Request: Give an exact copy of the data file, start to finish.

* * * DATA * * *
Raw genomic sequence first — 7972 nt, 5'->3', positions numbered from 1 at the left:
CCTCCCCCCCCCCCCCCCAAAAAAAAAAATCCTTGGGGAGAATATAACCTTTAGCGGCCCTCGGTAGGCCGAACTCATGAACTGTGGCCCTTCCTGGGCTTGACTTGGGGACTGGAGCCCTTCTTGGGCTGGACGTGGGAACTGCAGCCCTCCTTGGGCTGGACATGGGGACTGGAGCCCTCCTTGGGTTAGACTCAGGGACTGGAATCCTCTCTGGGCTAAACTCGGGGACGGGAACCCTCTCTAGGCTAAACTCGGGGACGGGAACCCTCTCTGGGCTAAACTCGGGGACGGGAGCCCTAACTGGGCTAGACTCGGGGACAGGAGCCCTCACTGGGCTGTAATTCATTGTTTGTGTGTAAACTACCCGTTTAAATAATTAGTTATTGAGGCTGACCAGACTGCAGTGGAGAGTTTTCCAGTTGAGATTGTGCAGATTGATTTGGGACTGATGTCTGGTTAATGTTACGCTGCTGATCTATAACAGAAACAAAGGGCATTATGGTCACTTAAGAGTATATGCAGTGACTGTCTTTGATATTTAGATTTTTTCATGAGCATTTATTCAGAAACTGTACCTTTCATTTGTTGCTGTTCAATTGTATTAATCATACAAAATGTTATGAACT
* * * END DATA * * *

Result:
Raw genomic sequence first — 7972 nt, 5'->3', positions numbered from 1 at the left:
CCTCCCCCCCCCCCCCCCAAAAAAAAAAATCCTTGGGGAGAATATAACCTTTAGCGGCCCTCGGTAGGCCGAACTCATGAACTGTGGCCCTTCCTGGGCTTGACTTGGGGACTGGAGCCCTTCTTGGGCTGGACGTGGGAACTGCAGCCCTCCTTGGGCTGGACATGGGGACTGGAGCCCTCCTTGGGTTAGACTCAGGGACTGGAATCCTCTCTGGGCTAAACTCGGGGACGGGAACCCTCTCTAGGCTAAACTCGGGGACGGGAACCCTCTCTGGGCTAAACTCGGGGACGGGAGCCCTAACTGGGCTAGACTCGGGGACAGGAGCCCTCACTGGGCTGTAATTCATTGTTTGTGTGTAAACTACCCGTTTAAATAATTAGTTATTGAGGCTGACCAGACTGCAGTGGAGAGTTTTCCAGTTGAGATTGTGCAGATTGATTTGGGACTGATGTCTGGTTAATGTTACGCTGCTGATCTATAACAGAAACAAAGGGCATTATGGTCACTTAAGAGTATATGCAGTGACTGTCTTTGATATTTAGATTTTTTCATGAGCATTTATTCAGAAACTGTACCTTTCATTTGTTGCTGTTCAATTGTATTAATCATACAAAATGTTATGAACT